A few nights ago, after cleaning up from the play date I had organized for my 2½-year-old, changing his diaper, and refilling his water, I was about to start cooking him dinner before giving him a bath when the subject of Thanksgiving came up. He didn’t know what it was, so I tried to explain it to him. But somewhere between It’s a special day when we all think about how grateful we are for what we have and So, basically, it’s all about giving thanks, my son took off to terrorize our dog, and I was left stirring pasta that, five minutes later, I had to remind my son to thank me for.
My husband and I are incredibly lucky to be able to give our son what he needs and often what he wants, and we are raising him in a wonderful town in which many families do the same. Yet he’s growing up in a bubble, and that terrifies me. If he never truly struggles for things—important things—and he doesn’t spend much time with people who do, will he ever realize he’s got it so good? And will he ever want to do anything to make the world better? I know—rich/white/entitled people problems. This is the upper-middle-class parent’s existential enigma: How can we lovingly provide for our kids without turning them into spoiled brats? How can I teach my child to be thankful?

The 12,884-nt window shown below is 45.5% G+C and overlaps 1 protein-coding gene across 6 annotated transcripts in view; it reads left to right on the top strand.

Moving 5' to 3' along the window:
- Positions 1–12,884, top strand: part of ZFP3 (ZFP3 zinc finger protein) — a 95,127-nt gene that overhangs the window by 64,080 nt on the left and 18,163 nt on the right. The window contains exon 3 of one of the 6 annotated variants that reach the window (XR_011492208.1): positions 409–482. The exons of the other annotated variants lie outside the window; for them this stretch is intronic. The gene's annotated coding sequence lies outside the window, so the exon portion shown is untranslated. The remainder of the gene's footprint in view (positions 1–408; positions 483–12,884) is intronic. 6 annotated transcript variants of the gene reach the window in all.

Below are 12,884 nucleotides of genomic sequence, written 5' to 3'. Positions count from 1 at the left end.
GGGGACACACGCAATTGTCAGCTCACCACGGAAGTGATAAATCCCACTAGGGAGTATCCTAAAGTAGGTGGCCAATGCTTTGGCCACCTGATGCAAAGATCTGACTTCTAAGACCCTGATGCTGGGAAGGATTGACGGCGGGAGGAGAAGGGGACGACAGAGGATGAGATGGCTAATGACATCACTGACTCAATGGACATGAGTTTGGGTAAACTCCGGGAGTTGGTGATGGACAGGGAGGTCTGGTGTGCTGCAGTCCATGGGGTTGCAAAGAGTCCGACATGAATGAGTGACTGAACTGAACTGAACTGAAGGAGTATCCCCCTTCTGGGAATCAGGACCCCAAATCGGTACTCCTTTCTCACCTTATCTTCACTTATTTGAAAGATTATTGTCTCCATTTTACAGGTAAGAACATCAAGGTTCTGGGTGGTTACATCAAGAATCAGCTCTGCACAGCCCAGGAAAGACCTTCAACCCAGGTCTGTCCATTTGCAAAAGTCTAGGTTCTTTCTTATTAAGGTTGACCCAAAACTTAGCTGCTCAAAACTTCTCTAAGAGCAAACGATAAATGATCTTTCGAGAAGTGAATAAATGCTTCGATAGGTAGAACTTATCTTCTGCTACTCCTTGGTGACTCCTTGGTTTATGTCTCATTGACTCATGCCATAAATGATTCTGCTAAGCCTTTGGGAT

“Often, parents are the least appreciated in a child’s world,” says Ross Thompson, a developmental psychologist at the University of California at Davis. That’s a somewhat perplexing fact, but in many ways, Thompson says, it makes sense.
There’s a final way that parents may overindulge their kids, says Stanford University psychologist Carol Dweck: They make their kids feel entitled by how they speak of them. “When kids think, ‘I’m great, I’m special, things are coming to me because of my wonderfulness and specialness,’ there’s no gratitude there,” she says. “So the parents who are always telling their kids how brilliant they are and how much better than other kids they are, who go and fight with coaches and teachers who give them any criticism, they’re telling their kids, ‘you have everything coming to you by virtue of who you are.’ ” I certainly wouldn’t feel grateful for having an awesome life if I were told over and over again that I deserved nothing less—and I also wouldn’t be very interested in helping others, because hey, they probably deserve their misfortune.
Read the whole story: Slate
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